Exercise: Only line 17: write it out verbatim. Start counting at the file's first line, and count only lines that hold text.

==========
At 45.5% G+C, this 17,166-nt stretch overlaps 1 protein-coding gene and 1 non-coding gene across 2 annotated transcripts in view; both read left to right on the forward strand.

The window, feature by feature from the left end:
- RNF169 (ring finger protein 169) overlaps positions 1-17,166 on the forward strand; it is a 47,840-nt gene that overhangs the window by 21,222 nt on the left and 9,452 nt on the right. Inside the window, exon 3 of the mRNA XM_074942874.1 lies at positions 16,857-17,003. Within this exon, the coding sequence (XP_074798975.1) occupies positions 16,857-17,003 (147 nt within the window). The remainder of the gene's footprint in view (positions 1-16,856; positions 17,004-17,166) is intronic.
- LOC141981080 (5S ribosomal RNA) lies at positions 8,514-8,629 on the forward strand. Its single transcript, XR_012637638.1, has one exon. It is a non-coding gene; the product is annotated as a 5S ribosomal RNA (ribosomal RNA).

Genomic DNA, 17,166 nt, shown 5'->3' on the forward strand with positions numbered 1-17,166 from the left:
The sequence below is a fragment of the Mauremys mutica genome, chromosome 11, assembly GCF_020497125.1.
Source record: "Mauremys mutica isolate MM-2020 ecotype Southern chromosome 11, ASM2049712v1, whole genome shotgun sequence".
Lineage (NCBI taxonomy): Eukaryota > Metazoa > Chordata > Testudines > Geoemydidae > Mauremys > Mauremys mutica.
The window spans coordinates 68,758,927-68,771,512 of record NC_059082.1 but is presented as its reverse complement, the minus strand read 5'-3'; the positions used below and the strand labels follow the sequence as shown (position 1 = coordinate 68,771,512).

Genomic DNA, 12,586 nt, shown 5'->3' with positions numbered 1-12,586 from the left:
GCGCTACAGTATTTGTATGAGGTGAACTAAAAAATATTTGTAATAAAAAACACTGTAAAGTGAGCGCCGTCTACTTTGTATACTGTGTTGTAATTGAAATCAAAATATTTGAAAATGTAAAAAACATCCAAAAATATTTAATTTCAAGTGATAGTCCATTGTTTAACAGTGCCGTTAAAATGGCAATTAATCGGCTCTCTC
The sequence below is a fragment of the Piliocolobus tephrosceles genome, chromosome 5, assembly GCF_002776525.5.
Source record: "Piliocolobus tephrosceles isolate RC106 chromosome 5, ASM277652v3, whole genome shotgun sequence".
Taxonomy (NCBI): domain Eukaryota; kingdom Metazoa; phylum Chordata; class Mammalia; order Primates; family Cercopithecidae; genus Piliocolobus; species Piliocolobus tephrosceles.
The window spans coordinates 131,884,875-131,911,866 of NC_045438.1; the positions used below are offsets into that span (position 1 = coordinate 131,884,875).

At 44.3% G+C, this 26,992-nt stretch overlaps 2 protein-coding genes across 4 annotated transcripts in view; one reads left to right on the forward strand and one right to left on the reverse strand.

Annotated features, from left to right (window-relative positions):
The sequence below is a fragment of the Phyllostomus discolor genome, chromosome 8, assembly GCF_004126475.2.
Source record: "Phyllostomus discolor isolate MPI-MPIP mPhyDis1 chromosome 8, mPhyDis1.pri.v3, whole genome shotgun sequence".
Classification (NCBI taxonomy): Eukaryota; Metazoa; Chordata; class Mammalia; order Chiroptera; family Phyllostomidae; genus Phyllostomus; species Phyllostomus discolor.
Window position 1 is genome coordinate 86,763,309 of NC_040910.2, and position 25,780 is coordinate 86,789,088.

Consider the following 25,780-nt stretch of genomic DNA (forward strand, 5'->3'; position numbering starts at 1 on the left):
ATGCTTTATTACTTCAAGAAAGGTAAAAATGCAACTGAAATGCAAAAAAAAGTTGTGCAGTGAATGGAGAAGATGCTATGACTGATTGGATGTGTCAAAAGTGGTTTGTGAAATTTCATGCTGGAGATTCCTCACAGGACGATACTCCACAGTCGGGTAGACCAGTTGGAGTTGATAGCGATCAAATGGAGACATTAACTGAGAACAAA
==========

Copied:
Annotated features, from left to right (window-relative positions):